Sunday Pot Roast

I hate how the weekends fly right by. I always have high hopes for my weekends and somehow house work and obligations always seem to creep in and take over. This makes my Sunday evenings more stressful as I run around trying to get things ready for the week and desperately hope to get 1 hour to myself to catch up on the newspaper or watch one of the 2 shows that I love  on Sunday nights. This weekend was no exception. Last night, I was working on the blog while trying to watch a movie with Eric, a movie that we rented 2 days ago and never found time to watch; a basket of clean laundry was waiting to be folded and I found myself wishing for simpler Sundays.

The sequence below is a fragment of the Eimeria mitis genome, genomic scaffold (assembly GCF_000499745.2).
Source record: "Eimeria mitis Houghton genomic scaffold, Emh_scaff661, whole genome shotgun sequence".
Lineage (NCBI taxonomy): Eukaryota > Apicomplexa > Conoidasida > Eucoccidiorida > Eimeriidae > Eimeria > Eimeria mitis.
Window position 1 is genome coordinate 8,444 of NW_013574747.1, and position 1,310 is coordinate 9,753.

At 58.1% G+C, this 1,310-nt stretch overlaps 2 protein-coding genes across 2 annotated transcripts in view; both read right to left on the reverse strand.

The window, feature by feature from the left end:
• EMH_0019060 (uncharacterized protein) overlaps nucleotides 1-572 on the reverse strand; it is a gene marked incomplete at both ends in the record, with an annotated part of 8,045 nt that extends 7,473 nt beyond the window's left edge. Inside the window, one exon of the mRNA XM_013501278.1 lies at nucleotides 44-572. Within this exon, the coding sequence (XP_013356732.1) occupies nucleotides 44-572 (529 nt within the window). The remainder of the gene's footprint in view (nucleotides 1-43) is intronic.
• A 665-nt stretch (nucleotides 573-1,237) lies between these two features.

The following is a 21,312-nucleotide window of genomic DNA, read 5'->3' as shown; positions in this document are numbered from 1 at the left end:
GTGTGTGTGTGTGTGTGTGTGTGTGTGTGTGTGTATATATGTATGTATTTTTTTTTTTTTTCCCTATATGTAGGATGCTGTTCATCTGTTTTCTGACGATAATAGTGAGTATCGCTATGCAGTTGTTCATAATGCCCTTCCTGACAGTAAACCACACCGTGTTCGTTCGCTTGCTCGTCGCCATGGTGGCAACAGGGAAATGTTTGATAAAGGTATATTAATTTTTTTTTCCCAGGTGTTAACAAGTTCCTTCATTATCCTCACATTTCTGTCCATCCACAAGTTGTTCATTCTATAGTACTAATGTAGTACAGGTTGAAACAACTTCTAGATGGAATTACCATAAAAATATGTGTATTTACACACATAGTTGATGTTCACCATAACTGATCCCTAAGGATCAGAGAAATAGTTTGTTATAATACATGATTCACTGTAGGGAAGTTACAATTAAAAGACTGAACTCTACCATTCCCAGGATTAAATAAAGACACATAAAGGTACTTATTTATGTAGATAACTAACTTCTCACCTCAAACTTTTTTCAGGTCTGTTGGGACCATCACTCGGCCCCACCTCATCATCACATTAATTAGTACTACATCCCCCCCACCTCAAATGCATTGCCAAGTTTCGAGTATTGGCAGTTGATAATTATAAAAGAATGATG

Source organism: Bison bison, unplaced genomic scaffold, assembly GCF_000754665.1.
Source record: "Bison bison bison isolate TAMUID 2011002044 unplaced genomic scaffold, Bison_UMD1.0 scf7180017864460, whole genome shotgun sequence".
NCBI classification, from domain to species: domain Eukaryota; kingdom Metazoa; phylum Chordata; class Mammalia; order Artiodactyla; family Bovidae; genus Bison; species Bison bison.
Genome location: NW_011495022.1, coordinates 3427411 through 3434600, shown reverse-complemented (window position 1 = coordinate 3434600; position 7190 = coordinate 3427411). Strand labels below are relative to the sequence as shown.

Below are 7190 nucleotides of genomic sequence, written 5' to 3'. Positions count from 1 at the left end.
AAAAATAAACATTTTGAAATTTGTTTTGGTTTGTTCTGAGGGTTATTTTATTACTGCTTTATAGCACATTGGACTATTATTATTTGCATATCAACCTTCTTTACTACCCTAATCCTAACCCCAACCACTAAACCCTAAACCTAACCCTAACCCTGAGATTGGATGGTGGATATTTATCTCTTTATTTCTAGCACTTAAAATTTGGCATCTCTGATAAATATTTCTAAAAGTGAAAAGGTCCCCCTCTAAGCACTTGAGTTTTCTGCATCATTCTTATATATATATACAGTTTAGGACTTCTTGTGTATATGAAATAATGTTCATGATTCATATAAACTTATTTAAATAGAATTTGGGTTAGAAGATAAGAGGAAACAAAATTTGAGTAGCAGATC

Sundays is a day that has always had a greater feeling of rest. Sunday afternoon naps are always better than Saturday ones. Movies watched on a Sunday always feel less rushed and Sunday food is always warm, delicious and satisfying.

Last week, I made pot roast for Sunday dinner and it was amazing. It cooked most of the day and filled the house with a wonderful and lingering smell; I could still smell it Monday after coming home from work! I don’t make pot roast often, it’s such a “1950′s American Sunday Dinner” and that’s not usually my style, but there is something to be said for the American nostalgia that comes with making pot roast on a Sunday. It makes me feel like Joan Cleaver (the mom from Leave it to Beaver).

I found a recipe that got rave reviews, by Ina Garten on Foodnetwork.com. Most of Ina’s recipes get rave reviews but this one was out of the park. And after making it, I fully concur.